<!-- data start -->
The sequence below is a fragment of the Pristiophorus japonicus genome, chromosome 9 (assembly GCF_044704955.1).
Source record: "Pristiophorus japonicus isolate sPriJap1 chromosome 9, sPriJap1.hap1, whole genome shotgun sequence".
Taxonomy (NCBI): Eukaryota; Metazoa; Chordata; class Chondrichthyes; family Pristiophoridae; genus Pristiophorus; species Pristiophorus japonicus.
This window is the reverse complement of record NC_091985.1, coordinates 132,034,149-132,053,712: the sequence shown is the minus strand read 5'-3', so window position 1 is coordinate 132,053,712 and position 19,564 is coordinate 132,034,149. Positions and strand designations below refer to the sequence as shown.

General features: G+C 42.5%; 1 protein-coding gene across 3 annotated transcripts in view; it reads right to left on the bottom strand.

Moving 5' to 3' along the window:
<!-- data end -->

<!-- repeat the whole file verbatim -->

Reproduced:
The sequence below is a fragment of the Pristiophorus japonicus genome, chromosome 9 (assembly GCF_044704955.1).
Source record: "Pristiophorus japonicus isolate sPriJap1 chromosome 9, sPriJap1.hap1, whole genome shotgun sequence".
Taxonomy (NCBI): Eukaryota; Metazoa; Chordata; class Chondrichthyes; family Pristiophoridae; genus Pristiophorus; species Pristiophorus japonicus.
This window is the reverse complement of record NC_091985.1, coordinates 132,034,149-132,053,712: the sequence shown is the minus strand read 5'-3', so window position 1 is coordinate 132,053,712 and position 19,564 is coordinate 132,034,149. Positions and strand designations below refer to the sequence as shown.

General features: G+C 42.5%; 1 protein-coding gene across 3 annotated transcripts in view; it reads right to left on the bottom strand.

Moving 5' to 3' along the window: